Washing your hands often is the key to not getting a cold

Photo: Pixabay

The common cold is one of the most prevalent infectious diseases among adults and children worldwide, and a primary reason for taking sick leave from work and school. It is also a leading cause of doctor visits. On average, children have six to eight colds per year, while adults have two to three.

Fortunately, this disease of the nose and throat caused by viruses – most commonly, rhinoviruses – is highly preventable. The simplest and best way to prevent the common cold is to wash your hands frequently, say experts.

A cold spreads through the air and through close contact with a sick person. Tiny virus-filled droplets from a cough or a sneeze can land on surfaces such as computer keyboards, phones, doorknobs and handrails, and infect anyone who touches them.

To reduce your risk of getting a cold, wash your hands often with soap and water, the American Centers for Disease Control and Prevention advises. If soap and water are not available, use an alcohol-based hand sanitiser.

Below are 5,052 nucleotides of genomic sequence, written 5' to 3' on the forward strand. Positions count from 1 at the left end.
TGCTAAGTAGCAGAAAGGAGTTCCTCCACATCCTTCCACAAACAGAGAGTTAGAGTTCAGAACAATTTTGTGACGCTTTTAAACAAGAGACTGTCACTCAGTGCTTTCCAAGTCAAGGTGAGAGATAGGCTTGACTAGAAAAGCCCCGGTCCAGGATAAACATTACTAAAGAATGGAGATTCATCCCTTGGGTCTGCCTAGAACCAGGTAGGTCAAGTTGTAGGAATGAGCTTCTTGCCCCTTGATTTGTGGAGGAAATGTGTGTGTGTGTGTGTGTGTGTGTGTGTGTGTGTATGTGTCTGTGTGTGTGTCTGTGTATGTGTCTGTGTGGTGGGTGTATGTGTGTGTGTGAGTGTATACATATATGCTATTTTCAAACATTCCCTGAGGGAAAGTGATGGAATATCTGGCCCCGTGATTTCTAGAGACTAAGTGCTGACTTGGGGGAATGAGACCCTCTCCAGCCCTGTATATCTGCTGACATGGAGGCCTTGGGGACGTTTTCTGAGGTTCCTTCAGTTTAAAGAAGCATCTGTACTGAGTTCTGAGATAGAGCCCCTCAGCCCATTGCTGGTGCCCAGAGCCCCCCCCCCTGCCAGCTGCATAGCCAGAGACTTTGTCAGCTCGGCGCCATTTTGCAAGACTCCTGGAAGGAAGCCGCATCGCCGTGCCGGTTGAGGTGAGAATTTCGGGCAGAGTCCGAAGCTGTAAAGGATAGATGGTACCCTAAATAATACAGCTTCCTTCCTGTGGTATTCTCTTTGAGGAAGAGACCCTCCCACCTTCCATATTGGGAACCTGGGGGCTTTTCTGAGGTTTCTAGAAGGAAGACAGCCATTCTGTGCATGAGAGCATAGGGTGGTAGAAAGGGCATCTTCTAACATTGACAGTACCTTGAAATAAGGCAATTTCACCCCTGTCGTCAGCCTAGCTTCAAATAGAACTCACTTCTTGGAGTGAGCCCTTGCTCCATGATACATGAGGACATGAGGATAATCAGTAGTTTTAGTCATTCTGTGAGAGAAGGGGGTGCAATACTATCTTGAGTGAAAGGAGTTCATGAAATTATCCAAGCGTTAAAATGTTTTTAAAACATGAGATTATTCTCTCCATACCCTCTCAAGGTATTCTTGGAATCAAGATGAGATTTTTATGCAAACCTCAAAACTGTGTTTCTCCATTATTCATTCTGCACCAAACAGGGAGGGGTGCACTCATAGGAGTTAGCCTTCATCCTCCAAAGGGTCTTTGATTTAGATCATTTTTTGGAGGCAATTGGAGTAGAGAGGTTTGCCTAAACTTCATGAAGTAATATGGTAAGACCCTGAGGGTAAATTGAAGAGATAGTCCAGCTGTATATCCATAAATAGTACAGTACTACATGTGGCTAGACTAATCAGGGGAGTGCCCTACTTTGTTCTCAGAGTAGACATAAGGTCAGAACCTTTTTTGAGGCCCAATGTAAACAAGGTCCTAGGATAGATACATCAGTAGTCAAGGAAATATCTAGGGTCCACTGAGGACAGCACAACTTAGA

Photo: Pixabay

Other prevention tips include:

  • Avoid touching your eyes, nose, and mouth – through which the virus can enter the body – with unwashed hands.
  • Regularly disinfect frequently-touched surfaces such as doorknobs and light switches, and objects such as toys.
  • Avoid people who are sick.
  • Maintain a healthy lifestyle.

How to wash your hands properly:

  1. Wet your hands and apply soap.
  2. Rub your soapy hands together vigorously for at least 20 seconds, paying special attention to the areas between the fingers and under the fingernails.
  3. Rinse your hands thoroughly and dry them completely with a paper towel or an air dryer.
Photo: Pexels

Can vitamin C prevent a cold?

Taking 200mg of vitamin C  – about four oranges worth – has not been found to reduce your risk of developing a cold, but it may reduce the duration of cold symptoms by an average of 8 per cent in adults and 14 per cent in children, according to Harvard Health publication, quoting researchers.

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